Art night in Chelsea

Holy Shit!  I have never seen, in 17 years of being in the photo industry, images such as the ones I saw last week at an opening at Hasted Kraeutler gallery in Chelsea, NYC with my new friend Henny Garfunkel Spanish photographer, Pierre Gonnard, brings a studio set up into the Spanish and French back roads and photographs, in his words, “Lately, I have been approaching certain minorities and communities that have been displaced for ethnic, economic or political reasons, whether these be gypsies or people from Balkans and the Maghreb recently immigrated to Spain. My last project, is still on developpment. I am travelling, and setting my studio “On the road”, in the secret and hidden rural areas of the Peninsula Ibérica, from Andalucia to Galicia and Portugal, along the former “Ruta de la Plata”, looking for different human conditions: farmers communities, fishermen and coal minors. I question faces and open spaces, landscapes; seeking something different in nature andunder the earth.”

Technically speaking, most of the images are flawless and grainless and confront the viewer with their size and subjects gaze.  They are shot surprisingly on a Hasselblad.  We spoke to the photographer and he told us he brings these people, usually “gypsies”, a portfolio of images the next year he sees them as well as a box of presents.  I asked him if the subjects are aware that the images sell for $25,000 each and he said “they know everrryyyything”.  Interesting dynamics here with globalization, art as commodity and exploitation of subjects.  Some of the images I was not so fond of (focus being off and different kinds of film used) but overall quite a feat.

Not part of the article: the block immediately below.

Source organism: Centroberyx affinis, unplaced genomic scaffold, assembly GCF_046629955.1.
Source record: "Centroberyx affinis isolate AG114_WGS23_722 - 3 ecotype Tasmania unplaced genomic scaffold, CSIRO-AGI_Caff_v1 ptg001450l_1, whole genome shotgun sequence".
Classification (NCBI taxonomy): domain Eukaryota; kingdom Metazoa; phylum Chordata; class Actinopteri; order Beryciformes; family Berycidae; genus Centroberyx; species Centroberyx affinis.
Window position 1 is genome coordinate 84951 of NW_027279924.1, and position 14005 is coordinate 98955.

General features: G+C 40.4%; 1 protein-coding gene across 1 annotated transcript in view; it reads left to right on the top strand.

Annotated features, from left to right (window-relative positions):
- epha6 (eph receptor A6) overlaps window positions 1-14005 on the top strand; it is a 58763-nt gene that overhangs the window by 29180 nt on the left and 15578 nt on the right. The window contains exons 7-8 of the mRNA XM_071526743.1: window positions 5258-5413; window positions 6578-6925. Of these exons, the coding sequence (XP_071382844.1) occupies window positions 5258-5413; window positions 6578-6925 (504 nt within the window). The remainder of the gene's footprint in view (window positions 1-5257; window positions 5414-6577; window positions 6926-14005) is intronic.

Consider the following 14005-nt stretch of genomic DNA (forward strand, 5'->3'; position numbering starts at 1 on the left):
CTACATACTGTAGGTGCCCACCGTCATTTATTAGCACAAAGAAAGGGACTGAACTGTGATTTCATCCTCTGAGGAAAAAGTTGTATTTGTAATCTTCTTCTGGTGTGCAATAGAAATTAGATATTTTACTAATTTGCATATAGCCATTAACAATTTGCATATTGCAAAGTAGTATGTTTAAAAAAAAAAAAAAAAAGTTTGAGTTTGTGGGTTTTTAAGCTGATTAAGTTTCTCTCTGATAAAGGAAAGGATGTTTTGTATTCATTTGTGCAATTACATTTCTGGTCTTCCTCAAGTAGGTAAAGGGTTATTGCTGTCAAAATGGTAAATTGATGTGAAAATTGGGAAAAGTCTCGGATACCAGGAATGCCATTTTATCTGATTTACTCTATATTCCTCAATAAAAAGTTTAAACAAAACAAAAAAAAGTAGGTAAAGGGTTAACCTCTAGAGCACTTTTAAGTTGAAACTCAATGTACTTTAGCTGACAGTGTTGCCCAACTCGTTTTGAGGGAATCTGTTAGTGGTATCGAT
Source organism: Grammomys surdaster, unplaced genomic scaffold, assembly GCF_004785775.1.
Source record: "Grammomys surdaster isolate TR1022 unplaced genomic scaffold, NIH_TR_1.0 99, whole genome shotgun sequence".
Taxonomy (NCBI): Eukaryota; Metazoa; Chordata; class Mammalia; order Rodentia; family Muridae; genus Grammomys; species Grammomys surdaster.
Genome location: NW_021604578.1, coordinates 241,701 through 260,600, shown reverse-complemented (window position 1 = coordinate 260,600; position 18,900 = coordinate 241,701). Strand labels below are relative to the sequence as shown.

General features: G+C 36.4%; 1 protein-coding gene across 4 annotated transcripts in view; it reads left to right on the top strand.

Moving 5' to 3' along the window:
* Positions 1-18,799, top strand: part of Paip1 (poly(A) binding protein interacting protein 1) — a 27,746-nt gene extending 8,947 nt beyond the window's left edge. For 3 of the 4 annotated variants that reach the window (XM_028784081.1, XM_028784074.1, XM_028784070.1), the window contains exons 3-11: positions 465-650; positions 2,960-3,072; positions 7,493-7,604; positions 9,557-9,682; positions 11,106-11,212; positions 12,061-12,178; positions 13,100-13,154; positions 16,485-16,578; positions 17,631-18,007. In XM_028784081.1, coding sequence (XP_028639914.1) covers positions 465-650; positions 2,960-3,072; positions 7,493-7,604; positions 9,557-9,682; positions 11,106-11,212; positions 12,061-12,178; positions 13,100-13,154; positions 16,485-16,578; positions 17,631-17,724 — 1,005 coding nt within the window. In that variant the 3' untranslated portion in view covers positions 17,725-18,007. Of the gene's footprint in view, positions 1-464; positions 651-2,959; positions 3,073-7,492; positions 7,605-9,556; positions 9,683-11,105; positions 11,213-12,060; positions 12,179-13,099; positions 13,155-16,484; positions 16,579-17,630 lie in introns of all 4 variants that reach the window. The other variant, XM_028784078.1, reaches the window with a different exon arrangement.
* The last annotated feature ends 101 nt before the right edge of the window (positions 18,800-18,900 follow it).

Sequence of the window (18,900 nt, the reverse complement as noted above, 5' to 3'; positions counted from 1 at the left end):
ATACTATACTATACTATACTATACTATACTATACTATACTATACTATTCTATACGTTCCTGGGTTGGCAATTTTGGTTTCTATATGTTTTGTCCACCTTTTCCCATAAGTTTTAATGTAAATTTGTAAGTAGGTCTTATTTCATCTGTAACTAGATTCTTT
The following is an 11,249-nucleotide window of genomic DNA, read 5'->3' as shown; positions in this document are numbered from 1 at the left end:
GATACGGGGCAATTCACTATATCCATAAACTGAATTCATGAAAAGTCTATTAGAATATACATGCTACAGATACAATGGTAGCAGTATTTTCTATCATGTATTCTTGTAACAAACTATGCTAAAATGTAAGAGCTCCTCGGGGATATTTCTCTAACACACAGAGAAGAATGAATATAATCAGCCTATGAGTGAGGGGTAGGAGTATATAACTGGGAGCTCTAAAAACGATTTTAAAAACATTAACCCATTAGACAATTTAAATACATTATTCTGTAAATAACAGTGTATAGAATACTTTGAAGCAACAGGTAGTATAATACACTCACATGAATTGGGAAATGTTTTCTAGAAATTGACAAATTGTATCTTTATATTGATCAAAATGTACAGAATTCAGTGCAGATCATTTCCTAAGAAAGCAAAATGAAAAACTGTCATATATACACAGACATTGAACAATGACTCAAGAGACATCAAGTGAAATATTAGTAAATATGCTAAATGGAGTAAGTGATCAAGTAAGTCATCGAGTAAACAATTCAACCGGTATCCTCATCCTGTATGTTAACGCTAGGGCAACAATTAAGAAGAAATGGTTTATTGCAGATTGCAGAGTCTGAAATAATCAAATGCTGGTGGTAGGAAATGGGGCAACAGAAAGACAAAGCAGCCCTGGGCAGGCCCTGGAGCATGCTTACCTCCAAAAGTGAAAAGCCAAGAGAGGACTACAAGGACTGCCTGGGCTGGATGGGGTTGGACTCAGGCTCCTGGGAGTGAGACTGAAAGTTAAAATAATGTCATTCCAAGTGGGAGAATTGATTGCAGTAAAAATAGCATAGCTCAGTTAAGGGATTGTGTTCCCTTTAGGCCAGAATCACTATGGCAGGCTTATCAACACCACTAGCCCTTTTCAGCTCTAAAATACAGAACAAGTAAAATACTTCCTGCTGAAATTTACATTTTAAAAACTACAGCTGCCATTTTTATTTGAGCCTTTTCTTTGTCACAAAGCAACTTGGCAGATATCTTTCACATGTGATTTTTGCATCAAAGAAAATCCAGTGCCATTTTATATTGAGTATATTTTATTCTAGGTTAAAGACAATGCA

Next was the Canadian master photographer, Edward Burtynsky.  Breathtaking.  These are fields shot from the air in Spain.  Looked like paintings.  The exhibition entitled “Dryland Farming” at Bryce Wolkowitz Gallery.  The prints, like Gursky are MASSIVE.

From the gallery:  “Shot in the remote Monegros region of northeastern Spain, the photographs capture the vibrant topography of a landscape in flux. This hilly, arid terrain is both desolate and fertile, with farmland carved from the gypsum foothills. Despite a scarcity of water, generations of farmers have attempted to tame this wilderness, growing cereal grains, such as wheat, barley, and corn, and creating the undulating patchwork seen today. Burtynsky trains his lens on these constructed landscapes, which are a juxtaposition of nature’s unspoiled beauty with man’s endeavor to harness the power and bounty within it.”

Took in some interesting performance pieces as well. The Gladstone gallery had two related pieces by dancer/yoga/performers.  The first one we saw was insane.  The room was bare except for a hole that was broken in the concrete floor about 4 ft. in circumference and was full of water.  It was dark in the room except for the lights positioned on a large disco ball that hung about the hole and slowly descended down into hole until it was completely submerged (I believe its symbolism referring to the AIDS epidemic in the 80’s).  The dance did this incredible yogic movement piece as if she was being born from the hole.  She had long hair extensions that she had wrapped around her big toes and she was moving into different contorted positions and around the hole while the spectral lights of the disco ball moved in the opposite direction which made the whole room feel as it was spinning.  People were getting dizzy in the room. She eventually submerged into the water filled hole in the middle of the gallery.  The next one consisted of her and a man climbing all over each other in a room that had electronic controlled paint drips coming from the ceiling.

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